by Stephanie Jane Carter
An early morning run (or a drive to Manchac, Louisiana) may not always get me out of bed on a Saturday, but the idea of refueling with Middendorf’s famous thinly sliced fried catfish helps. This past Saturday, the Middendorf’s 5K and 10-mile run was held in recognition of the Manchac restaurant’s 75th anniversary. The weather (breezy, gentley drizzling with overcast skies) was reasonably good for running, but apparently very bad for frying catfish. Before the 8 AM start-time, race officials announced that Middendorf’s power was out and the outlook for catfish consumption was dimming. I expected a collective sigh and a few people to turn around and head back to their cars, which did not happen. The cheerful runners gathered under the start-gate and gazed up at the hill that would commence the run.
Middendorf’s hosted a delightful run that managed to illustrate an important lesson rarely practiced in our notably chubby society. It is okay to eat things like fried food sometimes, as long as they are balanced by the appropriate physical activity. We can celebrate food, in all of its manifestations, while maintaining our health. The race also seemed to make a point about those who are too focused on their physique. That can be nearly impossible to maintain or enjoy, without some indulgences. Denying oneself something all the time (whether it is an indulgence like fried catfish or a commitment to physical health), is never a safe place to be.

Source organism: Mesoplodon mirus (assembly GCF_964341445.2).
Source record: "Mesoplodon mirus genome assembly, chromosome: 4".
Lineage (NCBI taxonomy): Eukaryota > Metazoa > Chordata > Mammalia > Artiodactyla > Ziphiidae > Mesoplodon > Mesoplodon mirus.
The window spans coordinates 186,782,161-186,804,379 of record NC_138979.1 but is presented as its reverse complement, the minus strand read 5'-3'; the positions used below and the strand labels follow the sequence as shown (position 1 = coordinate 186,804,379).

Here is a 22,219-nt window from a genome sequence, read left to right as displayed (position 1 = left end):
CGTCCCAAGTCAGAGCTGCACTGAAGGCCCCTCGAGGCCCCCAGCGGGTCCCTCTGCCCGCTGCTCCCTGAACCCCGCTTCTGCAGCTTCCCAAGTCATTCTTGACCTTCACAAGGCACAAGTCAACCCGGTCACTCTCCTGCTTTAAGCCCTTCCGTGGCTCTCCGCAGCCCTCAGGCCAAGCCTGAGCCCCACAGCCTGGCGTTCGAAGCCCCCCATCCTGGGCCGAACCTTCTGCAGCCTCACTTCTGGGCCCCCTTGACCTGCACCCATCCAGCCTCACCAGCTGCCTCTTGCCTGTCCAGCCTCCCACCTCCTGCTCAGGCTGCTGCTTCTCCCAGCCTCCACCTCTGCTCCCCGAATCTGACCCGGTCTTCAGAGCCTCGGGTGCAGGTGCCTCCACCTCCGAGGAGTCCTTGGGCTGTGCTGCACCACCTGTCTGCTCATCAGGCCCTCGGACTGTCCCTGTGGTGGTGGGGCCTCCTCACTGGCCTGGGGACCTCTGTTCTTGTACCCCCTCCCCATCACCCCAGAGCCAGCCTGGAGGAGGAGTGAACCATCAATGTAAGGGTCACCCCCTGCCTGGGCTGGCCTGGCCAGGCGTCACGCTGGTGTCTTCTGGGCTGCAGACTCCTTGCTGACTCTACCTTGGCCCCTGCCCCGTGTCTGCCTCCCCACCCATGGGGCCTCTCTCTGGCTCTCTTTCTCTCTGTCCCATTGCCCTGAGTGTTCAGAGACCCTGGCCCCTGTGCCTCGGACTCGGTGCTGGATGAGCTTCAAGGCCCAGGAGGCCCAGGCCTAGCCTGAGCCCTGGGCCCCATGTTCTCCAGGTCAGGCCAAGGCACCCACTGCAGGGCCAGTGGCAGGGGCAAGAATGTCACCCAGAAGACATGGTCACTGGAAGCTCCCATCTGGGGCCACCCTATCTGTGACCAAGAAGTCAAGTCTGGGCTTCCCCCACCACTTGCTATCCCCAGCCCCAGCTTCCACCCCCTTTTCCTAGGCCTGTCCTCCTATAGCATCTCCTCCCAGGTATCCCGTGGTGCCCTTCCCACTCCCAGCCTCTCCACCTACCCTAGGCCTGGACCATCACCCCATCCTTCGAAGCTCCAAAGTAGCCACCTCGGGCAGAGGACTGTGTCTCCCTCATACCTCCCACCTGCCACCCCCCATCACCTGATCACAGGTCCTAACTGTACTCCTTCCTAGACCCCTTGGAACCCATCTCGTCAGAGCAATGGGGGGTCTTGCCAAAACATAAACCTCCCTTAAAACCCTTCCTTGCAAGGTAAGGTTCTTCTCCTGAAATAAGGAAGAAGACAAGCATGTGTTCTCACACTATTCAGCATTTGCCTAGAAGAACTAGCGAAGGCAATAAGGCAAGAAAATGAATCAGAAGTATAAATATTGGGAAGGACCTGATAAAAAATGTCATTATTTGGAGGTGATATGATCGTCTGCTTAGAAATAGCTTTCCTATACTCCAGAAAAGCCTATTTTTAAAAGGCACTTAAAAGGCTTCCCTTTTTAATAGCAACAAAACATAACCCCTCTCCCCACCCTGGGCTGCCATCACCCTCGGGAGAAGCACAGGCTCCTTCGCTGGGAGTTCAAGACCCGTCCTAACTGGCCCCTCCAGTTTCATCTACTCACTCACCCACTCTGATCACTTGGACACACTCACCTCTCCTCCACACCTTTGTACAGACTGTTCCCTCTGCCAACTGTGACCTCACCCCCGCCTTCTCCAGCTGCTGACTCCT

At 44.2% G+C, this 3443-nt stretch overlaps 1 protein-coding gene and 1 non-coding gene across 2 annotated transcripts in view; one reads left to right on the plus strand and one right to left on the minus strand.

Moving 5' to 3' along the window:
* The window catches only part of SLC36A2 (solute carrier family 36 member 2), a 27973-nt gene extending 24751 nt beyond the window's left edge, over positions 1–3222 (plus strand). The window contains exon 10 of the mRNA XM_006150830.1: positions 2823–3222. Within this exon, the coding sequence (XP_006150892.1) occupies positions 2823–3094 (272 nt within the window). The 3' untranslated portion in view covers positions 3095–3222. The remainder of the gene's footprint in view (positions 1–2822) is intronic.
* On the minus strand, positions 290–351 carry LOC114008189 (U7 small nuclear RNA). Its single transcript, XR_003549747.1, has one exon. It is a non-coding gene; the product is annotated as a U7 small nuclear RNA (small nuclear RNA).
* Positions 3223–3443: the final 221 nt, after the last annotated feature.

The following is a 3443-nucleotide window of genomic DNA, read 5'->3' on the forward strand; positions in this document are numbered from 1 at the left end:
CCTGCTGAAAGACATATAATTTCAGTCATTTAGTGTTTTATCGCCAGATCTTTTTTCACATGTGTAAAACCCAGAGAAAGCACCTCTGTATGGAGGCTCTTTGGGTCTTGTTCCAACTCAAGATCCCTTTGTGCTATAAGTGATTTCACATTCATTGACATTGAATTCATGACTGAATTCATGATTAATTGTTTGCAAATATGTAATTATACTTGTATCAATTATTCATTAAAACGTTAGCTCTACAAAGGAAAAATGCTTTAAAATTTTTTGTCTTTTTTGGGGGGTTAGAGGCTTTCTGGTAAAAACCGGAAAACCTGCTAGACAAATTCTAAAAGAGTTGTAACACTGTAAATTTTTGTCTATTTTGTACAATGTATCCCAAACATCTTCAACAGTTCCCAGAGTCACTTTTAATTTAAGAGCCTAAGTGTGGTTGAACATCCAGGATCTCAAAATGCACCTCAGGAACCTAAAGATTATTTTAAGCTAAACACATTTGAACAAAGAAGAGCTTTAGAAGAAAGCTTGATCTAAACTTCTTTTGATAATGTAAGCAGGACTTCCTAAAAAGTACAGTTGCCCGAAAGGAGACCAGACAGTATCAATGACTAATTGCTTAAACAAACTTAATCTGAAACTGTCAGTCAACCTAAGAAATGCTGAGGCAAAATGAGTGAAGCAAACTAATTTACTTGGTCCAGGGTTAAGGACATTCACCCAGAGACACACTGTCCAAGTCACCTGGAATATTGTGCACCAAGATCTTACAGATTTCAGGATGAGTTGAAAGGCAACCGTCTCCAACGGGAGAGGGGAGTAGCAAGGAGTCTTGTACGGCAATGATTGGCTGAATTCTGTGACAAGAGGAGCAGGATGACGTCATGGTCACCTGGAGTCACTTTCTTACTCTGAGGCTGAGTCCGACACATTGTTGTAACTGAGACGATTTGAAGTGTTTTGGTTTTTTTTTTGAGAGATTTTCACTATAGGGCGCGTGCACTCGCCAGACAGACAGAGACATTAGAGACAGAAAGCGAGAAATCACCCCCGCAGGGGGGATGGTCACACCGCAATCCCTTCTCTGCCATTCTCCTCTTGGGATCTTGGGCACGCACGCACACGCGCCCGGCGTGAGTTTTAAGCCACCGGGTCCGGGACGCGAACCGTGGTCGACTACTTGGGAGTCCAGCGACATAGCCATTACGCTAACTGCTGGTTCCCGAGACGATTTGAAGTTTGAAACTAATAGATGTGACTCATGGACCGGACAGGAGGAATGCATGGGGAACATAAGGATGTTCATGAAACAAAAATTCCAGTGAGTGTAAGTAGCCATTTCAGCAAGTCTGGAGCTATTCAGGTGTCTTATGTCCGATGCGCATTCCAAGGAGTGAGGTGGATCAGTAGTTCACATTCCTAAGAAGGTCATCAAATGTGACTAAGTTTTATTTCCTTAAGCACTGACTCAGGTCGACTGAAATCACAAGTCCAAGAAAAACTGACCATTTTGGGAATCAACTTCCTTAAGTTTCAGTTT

Around 10 a.m., due to some bad advice from the woman manning the Michelob Ultra Stand for thirsty post-race runners, my group left with bellies hungry for catfish but temporarily sated with Chee Wees’s. According to the New Orleans Track Club, “Even with an area power outage that was not fixed until 9:30 AM Middendorf’s Restaurant managed to quickly cook and serve their signature fried thin catfish with cole slaw and potato salad to all in attendance in a matter of a few minutes.” (www.notc.org) Perhaps another lesson here, which I failed at, was patience. There may have been a promise of fried catfish, but it was still Saturday morning and my brain just wasn’t all there.
Running, food, and balance, and community for all those solitary runners – it was worth waking up for.